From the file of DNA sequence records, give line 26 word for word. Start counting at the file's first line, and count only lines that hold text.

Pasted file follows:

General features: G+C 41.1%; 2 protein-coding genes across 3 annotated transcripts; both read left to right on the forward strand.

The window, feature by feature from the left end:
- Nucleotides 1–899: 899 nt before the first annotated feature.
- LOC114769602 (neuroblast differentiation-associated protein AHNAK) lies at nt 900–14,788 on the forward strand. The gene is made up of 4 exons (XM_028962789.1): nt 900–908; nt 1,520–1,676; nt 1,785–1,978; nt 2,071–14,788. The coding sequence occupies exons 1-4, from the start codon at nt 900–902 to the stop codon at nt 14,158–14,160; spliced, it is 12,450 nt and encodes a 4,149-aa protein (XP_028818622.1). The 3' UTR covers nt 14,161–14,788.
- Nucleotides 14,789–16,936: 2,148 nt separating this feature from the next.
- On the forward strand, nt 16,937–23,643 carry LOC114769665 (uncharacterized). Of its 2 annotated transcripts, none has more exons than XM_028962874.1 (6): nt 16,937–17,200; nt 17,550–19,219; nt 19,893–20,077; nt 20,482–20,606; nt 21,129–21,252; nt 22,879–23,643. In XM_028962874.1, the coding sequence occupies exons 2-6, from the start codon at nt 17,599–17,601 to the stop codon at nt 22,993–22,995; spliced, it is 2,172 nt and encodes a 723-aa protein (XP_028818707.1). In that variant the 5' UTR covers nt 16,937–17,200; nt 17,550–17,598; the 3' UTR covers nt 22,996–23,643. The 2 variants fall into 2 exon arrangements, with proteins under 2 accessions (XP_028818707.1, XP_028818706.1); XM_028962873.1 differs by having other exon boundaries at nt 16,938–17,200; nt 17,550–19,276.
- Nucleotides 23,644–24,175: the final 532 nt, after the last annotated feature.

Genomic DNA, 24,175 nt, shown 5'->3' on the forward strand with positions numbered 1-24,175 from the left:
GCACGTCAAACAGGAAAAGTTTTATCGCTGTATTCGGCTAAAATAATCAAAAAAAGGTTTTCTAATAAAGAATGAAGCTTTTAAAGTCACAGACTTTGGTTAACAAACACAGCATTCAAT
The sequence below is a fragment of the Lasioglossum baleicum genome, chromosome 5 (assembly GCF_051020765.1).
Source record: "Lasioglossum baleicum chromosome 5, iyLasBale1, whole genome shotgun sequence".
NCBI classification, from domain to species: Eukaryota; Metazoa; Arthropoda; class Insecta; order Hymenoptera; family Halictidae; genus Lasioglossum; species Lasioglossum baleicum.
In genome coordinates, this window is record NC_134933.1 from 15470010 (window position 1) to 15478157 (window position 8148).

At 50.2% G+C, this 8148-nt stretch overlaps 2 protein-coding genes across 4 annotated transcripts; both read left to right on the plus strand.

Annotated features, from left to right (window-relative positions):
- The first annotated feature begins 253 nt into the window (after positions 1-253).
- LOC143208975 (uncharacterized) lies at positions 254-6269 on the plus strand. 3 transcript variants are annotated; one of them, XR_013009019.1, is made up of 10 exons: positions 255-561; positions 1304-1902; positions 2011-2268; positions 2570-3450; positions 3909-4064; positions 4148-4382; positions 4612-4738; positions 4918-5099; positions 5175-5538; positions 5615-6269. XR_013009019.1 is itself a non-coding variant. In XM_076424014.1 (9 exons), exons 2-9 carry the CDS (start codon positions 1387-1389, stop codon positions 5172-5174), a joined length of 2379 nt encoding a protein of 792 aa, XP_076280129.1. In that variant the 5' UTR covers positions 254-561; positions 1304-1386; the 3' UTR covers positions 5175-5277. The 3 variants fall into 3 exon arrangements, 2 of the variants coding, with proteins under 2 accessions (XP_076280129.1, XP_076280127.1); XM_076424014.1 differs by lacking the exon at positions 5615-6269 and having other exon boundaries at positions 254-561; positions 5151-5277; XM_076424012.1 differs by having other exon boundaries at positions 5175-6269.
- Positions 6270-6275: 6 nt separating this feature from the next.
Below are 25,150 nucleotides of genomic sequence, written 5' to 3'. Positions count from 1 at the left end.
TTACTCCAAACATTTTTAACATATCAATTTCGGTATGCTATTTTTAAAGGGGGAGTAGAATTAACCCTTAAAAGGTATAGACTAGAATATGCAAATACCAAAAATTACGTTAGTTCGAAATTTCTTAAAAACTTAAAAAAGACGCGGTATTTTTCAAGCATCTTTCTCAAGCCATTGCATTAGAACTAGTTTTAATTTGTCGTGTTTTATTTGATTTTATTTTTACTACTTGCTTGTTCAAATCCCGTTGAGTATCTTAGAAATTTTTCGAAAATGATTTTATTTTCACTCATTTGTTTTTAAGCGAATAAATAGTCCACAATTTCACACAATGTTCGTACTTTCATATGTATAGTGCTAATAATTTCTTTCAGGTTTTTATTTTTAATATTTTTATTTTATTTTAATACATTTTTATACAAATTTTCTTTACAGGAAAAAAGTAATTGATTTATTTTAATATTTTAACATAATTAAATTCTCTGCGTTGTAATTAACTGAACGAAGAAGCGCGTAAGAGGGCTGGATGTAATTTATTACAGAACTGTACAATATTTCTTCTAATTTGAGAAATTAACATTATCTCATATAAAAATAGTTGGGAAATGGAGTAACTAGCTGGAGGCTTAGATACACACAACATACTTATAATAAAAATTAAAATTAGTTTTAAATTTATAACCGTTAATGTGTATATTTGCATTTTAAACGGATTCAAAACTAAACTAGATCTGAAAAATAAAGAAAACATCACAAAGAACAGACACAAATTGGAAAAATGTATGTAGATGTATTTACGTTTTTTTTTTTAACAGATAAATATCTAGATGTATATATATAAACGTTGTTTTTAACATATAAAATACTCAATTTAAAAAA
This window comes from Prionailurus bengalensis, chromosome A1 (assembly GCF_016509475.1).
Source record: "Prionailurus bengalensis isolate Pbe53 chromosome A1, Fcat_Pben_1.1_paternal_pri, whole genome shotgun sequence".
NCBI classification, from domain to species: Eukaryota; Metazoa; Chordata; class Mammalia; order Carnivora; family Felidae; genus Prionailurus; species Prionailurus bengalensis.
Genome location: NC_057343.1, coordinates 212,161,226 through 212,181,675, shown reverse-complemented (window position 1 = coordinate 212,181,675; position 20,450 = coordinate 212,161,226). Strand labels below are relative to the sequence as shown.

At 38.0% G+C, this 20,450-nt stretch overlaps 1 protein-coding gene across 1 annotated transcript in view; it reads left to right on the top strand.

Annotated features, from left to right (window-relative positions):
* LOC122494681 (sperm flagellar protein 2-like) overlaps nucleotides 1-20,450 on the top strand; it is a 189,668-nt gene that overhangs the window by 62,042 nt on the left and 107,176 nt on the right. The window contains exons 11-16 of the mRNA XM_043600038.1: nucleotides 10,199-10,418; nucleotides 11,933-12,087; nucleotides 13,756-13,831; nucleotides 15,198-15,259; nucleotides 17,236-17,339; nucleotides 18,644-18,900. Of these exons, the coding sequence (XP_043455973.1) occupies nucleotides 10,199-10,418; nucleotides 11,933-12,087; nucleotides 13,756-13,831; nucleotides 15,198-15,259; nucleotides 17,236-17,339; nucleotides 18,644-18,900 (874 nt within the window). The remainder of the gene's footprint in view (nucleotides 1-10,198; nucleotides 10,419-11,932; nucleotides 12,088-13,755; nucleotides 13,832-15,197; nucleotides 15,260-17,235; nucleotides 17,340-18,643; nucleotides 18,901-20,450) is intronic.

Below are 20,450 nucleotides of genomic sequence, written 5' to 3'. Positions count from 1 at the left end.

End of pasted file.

Annotated features, from left to right (window-relative positions):